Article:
Wireless headphones, sometimes called cordless headphones, are small electronic speakers that a user can wear close to his or her ears to listen to sounds provided by a device but that are not connected to the device by wires. The sounds typically are transmitted from a device, such as a digital music player or smartphone, to the headphones using radio frequency waves. Some early versions transmitted the sounds using infrared signals. The headphones can be as large as padded cups that cover the ears or as small as earbuds that fit snugly into the ear canals. Wireless headphones can receive signals up to a certain distance away from the source device — usually at least 100 feet (30.5 m).
Uses and Advantages
These headphones are convenient for use during activities when wires would get in the user's way. For example, someone who is doing aerobic exercise or basic housecleaning might be able to move his or her arms more freely without worrying about getting tangled in the headphone wires. Wireless headphones are able to be secured somewhat to the user's head or ears, such as a strap the goes over the top of the head or hooks that curl over the tops of the ears, so the user does not have to worry about them falling off during normal activities.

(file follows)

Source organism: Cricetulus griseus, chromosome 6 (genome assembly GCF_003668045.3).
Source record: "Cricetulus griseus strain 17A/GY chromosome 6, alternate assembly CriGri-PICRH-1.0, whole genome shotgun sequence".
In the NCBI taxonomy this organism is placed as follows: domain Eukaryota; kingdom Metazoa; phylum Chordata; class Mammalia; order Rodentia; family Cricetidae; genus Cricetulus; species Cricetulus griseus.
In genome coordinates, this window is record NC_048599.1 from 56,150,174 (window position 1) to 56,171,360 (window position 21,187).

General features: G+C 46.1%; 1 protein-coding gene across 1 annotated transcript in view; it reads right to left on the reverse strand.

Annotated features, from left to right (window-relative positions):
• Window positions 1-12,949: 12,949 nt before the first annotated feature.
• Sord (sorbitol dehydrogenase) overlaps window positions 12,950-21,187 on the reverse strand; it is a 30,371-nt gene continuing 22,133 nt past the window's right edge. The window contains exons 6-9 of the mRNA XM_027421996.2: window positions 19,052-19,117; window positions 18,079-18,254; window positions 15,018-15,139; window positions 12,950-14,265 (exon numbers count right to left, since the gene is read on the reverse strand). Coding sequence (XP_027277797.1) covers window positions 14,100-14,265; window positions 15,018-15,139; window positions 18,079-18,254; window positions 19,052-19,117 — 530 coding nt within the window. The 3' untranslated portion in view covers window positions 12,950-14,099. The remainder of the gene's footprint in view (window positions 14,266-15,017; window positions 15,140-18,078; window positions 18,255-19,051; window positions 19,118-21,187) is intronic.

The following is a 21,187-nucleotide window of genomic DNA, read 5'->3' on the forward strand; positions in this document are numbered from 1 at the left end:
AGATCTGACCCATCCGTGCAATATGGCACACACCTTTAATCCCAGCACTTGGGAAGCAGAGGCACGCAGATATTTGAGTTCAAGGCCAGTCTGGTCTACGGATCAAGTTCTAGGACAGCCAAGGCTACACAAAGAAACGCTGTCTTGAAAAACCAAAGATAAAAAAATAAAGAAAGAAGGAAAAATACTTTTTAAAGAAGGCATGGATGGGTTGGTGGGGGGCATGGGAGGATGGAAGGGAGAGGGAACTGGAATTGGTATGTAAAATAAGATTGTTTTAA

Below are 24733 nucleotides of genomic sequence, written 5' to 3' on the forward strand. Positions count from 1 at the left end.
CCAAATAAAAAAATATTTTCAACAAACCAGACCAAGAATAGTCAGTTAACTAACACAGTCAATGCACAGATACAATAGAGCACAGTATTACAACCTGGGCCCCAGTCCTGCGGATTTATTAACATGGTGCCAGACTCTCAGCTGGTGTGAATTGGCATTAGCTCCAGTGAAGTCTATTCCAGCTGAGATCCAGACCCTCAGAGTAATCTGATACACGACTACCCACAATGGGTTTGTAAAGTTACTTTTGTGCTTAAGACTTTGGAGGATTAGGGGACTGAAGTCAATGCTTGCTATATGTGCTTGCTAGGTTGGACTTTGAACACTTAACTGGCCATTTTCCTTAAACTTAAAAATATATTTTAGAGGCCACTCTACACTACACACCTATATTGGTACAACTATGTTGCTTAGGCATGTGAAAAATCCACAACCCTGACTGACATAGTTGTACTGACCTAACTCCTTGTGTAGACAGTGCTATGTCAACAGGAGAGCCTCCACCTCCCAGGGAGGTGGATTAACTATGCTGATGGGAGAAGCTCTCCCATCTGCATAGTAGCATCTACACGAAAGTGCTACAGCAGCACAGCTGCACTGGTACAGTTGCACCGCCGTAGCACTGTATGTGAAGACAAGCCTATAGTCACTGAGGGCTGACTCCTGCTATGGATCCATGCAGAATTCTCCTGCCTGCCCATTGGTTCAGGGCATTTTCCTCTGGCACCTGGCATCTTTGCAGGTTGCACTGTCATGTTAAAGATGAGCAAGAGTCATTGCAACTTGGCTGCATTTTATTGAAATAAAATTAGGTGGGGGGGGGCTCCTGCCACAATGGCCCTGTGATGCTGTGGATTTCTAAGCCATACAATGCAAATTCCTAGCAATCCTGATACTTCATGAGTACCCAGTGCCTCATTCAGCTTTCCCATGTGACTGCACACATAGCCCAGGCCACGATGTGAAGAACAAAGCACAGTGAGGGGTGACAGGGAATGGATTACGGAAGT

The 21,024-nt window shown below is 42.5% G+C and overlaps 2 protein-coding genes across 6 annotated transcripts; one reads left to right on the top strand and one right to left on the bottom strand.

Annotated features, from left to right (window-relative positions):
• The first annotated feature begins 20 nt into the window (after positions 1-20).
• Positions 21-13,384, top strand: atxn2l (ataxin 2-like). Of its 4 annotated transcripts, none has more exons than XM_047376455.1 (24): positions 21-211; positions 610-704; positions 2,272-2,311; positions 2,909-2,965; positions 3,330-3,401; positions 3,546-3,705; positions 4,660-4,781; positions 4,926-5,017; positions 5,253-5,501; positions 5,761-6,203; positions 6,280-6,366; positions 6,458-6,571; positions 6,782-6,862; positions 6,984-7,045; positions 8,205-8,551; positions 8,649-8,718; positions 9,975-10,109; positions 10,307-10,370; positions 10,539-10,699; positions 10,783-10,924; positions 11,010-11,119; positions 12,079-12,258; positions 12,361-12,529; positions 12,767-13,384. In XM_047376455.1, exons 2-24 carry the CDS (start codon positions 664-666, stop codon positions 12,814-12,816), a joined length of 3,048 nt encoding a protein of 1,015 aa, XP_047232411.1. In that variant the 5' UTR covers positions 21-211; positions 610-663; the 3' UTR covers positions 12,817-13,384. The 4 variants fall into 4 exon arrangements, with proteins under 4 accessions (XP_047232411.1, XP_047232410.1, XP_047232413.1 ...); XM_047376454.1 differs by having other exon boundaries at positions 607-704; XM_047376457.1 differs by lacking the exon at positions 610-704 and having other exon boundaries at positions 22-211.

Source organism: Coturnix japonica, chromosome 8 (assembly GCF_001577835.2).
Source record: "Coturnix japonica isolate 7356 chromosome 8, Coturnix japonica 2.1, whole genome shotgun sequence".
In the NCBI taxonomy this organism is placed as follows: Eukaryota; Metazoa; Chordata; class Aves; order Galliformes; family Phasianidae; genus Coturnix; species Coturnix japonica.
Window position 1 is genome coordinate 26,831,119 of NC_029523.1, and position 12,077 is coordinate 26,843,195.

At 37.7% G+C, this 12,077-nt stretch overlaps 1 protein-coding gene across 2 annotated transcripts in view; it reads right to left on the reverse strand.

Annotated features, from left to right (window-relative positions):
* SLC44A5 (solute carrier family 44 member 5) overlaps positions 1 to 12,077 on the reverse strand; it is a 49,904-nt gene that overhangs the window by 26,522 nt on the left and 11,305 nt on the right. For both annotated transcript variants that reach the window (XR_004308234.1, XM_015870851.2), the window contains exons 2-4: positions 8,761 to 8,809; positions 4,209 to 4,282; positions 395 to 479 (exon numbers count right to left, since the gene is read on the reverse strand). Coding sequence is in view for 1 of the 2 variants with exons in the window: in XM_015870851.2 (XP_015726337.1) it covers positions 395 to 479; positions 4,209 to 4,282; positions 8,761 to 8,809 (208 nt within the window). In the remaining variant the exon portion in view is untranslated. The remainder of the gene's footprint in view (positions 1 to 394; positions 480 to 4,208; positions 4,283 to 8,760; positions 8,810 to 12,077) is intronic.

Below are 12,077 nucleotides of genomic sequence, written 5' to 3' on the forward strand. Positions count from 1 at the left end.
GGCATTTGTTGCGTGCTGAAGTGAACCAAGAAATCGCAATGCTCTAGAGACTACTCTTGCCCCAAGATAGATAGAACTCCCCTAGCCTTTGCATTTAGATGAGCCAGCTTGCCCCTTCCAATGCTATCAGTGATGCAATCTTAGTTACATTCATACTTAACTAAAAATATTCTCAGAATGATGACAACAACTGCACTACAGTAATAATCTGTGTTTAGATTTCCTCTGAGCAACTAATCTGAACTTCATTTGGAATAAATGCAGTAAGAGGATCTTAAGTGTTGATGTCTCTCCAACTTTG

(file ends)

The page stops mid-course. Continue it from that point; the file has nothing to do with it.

Many people use wireless headphones with small devices that are somewhere on their bodies, such as clipped to their belts or held in their pockets or special holders that were designed for the devices. It can be convenient at times, however, for a device to be placed somewhere nearby instead. This can allow the user to move around more freely or perform activities that might damage the device. He or she also can move to other rooms, if necessary, as long as the headphones' range is not exceeded. Wireless headphones also can be used with large source devices, such as video game consoles or stereo systems, that cannot practically be moved with the user from place to place.
Compared with wired headphones, there are a few disadvantages to using wireless versions. The main one is that they are not connected to a power supply, so they either need to be powered by batteries or need to be recharged on a regular basis. It could be inconvenient for the headphones to suddenly lose power and quit working while someone is using them.
Another, less-common disadvantage is that the headphones might lose the signal from the source device or experience interference. For example, if the user is in a different room from where the source device is, and if there is a significant barrier in between, the signal received by the headphones might be weakened. There also is a risk of other radio waves interfering with the signals that are being sent from the device to the headphones. Many wireless headphones have multiple channels that can be chosen to change the frequency of the waves being sent and received, which might help limit or eliminate this type of interference.